So yes, you can control a function of many things. I'm not convinced that it would be desirable to have a lot of things in that function though. As you start to construct the mapping and add variables I fear that it would start to look like a Ptolemaic system of epicycles upon epicycles. The model would be a complicated and in need of frequent revision.

Whereas something like a simple inflation target would be simpler and would be almost as good (and perhaps better) at achieving the goal and with less need for revision.

I don't think we understand the economy well enough to construct a one-to-one mapping of, say, more than three variables to a policy instrument. Do you? And what happens the first time that the model kicks out a result that doesn't square with the "boots on the ground" instinct of the central bankers? The more variables in the model, I think the more likely that scenario becomes.

Mon Sep 10, 12:22:00 AM EDT  
Anonymous Anonymous said...

福~
「朵
語‧,最一件事,就。好,你西.............................................................................................................
..................

Thu Apr 02, 10:33:00 AM EDT  
Anonymous Anonymous said...

酒店喝酒,禮服店,酒店小姐,酒店領檯,便服店,鋼琴酒吧,酒店兼職,酒店兼差,酒店打工,伴唱小姐,暑假打工,酒店上班,酒店兼職,ktv酒店,酒店,酒店公關,酒店兼差,酒店上班,酒店打工,禮服酒店,禮服店,酒店小姐,酒店兼差,暑假打工,酒店經紀,台北酒店,禮服店 ,酒店小姐,酒店經紀,酒店兼差,寒假打工,酒店小姐,台北酒店,禮服店 ,酒店小姐,酒店經紀,酒店兼差,暑假打工,酒店小姐,台北酒店,禮服店 ,酒店小姐,酒店經紀,酒店兼差,寒假打工,台北酒店,禮服店 ,酒店小姐,酒店經紀,酒店兼差,暑假打工,酒店小姐,台北酒店,禮服店 ,酒店小姐,酒店兼差,暑假打工,酒店小姐,台北酒店,禮服店 ,酒店小姐,酒店經紀,酒店兼差,寒假打工,酒店小姐,台北酒店,禮服店 ,酒店小姐,酒店經紀,酒店兼差,暑假打工,酒店小姐,台北酒店,禮服店 ,酒店小姐,酒店經紀,酒店兼差,寒假打工,酒店小姐,台北酒店,禮服店 ,酒店小姐,酒店經紀,酒店兼差,暑假打工,酒店小姐,禮服店 ,酒店小姐,酒店經紀,酒店兼差,寒假打工,酒店小姐,禮服店 ,酒店小姐,酒店經紀,酒店兼差,暑假打工,酒店小姐,禮服店 ,酒店小姐,酒店經紀,酒店兼差,寒假打工,酒店小姐,禮服店 ,酒店小姐,酒店經紀,酒店兼差,暑假打工,酒店小姐,酒店傳播,酒店經紀人,酒店,酒店,酒店,酒店 ,禮服店 , 酒店小姐,酒店經紀,酒店兼差,暑假打工,招待所,酒店小姐,酒店兼差,寒假打工,酒店上班,暑假打工,酒店公關,酒店兼職,禮服店 , 酒店小姐 ,酒店經紀 ,酒店兼差,暑假打工,酒店,酒店,酒店經紀,酒店領檯 ,禮服店 ,酒店小姐 ,酒店經紀 ,酒店兼差,暑假打工, 酒店上班,禮服店 ,酒店小姐 ,酒店經紀 ,酒店兼差,暑假打工, 酒店上班,禮服店 ,酒店小姐 ,酒店經紀 ,酒店兼差,暑假打工, 酒店上班,酒店經紀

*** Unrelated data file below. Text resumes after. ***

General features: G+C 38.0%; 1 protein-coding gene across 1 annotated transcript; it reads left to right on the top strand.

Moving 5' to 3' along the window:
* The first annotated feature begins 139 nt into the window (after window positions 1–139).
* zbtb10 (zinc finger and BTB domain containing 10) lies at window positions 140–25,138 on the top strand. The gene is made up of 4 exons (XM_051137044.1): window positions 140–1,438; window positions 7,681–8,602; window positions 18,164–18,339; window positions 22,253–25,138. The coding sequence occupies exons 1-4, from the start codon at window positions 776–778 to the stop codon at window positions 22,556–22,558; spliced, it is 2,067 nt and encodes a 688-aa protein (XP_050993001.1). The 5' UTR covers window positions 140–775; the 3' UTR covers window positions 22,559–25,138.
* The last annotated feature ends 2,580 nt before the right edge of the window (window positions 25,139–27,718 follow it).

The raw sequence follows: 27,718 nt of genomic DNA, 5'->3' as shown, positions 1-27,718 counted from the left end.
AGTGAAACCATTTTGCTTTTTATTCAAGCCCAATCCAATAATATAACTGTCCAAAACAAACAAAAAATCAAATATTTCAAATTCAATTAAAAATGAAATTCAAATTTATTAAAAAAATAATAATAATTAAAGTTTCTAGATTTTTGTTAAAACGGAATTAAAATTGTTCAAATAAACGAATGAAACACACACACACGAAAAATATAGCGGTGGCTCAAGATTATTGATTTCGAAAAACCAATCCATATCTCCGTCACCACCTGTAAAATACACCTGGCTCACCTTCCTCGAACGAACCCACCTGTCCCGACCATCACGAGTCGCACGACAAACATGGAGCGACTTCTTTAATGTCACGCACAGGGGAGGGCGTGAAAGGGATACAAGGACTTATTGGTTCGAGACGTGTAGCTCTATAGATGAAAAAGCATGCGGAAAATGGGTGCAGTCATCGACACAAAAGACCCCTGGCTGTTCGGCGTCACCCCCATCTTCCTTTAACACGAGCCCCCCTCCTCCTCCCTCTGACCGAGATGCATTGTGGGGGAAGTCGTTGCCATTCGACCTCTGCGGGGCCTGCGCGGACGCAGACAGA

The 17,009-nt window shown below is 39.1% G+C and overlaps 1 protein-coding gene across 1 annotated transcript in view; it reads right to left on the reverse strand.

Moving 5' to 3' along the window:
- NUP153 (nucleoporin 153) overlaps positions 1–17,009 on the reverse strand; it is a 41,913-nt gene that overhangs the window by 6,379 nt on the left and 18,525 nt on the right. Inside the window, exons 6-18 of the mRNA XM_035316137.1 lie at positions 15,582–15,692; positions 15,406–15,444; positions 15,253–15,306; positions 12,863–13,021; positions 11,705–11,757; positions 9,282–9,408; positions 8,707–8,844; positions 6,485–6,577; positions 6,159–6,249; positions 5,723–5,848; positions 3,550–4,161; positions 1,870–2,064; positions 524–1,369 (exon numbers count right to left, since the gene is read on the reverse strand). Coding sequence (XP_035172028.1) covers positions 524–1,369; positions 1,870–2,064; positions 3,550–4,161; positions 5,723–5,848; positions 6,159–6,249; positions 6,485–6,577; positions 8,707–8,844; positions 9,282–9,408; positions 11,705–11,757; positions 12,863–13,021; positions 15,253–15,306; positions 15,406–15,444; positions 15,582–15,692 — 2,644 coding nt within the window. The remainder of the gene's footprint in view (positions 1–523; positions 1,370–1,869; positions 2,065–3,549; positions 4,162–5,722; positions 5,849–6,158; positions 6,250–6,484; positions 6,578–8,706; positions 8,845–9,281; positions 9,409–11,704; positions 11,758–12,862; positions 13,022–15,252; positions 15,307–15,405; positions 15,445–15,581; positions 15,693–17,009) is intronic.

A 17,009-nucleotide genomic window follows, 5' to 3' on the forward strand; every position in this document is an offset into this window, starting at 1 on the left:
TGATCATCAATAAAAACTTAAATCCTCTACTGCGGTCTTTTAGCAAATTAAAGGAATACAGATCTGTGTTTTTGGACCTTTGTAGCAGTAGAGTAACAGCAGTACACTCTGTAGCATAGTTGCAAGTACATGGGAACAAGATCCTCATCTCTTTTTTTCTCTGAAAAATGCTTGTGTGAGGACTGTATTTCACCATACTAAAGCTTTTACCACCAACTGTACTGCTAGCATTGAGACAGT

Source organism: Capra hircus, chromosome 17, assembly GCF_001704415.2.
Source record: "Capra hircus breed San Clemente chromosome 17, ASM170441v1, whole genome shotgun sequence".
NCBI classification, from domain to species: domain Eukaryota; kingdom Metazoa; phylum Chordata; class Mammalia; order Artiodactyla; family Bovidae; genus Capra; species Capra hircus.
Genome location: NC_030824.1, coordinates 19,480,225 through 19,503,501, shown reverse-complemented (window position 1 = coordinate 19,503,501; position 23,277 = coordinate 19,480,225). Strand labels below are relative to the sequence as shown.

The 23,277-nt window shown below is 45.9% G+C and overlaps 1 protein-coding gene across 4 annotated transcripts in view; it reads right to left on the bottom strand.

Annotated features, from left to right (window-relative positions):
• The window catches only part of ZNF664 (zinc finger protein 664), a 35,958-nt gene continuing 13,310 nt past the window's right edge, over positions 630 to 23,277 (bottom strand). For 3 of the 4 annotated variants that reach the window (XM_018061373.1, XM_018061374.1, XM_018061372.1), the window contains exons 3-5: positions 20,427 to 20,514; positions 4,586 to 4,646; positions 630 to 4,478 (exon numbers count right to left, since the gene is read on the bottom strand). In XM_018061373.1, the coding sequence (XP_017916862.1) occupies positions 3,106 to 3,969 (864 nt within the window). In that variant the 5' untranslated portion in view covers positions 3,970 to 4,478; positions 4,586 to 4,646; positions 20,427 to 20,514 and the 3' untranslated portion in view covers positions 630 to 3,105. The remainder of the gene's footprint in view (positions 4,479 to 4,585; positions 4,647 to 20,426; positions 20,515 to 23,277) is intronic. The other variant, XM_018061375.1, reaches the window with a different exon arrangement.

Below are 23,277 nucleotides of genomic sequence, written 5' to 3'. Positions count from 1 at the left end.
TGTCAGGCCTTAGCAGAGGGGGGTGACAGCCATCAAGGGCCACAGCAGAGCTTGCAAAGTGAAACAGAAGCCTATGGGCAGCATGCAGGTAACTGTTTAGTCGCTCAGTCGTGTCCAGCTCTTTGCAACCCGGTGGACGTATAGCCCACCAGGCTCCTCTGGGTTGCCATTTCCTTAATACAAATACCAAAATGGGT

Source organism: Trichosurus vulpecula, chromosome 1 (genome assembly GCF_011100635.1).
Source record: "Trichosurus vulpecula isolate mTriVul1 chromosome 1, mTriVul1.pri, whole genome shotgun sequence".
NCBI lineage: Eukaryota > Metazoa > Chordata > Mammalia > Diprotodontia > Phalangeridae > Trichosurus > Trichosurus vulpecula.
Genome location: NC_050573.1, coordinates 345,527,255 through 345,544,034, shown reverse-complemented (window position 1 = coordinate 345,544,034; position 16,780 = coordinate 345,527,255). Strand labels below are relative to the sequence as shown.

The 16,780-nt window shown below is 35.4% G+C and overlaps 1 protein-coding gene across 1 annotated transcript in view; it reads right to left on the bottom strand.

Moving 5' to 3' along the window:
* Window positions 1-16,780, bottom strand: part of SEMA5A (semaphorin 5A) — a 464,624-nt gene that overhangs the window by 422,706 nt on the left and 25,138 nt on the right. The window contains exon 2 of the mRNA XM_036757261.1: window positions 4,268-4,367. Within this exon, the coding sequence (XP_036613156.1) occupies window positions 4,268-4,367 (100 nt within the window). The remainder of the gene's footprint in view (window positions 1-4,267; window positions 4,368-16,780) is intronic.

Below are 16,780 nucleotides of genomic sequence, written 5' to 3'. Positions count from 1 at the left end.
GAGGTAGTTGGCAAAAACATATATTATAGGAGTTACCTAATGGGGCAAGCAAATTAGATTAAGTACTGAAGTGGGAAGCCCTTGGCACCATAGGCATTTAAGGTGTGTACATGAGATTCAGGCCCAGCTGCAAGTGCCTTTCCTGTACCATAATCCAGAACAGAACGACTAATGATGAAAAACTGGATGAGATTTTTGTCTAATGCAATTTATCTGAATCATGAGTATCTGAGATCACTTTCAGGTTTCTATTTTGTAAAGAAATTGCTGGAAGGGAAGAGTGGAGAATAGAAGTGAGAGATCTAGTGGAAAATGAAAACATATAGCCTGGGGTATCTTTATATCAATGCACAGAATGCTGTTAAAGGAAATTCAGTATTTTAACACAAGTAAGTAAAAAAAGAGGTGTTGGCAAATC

Mon Apr 20, 11:13:00 PM EDT  
Blogger Talia.float said...

Bought the Tennis Racquet is important, exercise can reduce the harm, especially for the wrist injury. But the good of Tennis Racket in general in the real prices are more expensive, so a lot of websites now have cheap tennis racquet,tennis racquet discount,cheap tennis racket,discount Tennis Racket .

Tue May 19, 12:09:00 AM EDT  
Blogger how to buy air shoes said...

Some new style Puma Speed is in fashion this year. chaussure puma is Puma Shoes in french. Many france like seach “chaussure sport” by the internet when they need buy the Puma shoes or buy the nike max shoes.The information age is really convenient. By the way ,the puma CAT is really good chaussures puma ,don’t forget buy the puma mens shoes and nike air max ltd by the internet when you need them . Do you know Nike Air Shoes is a best Air Shoes .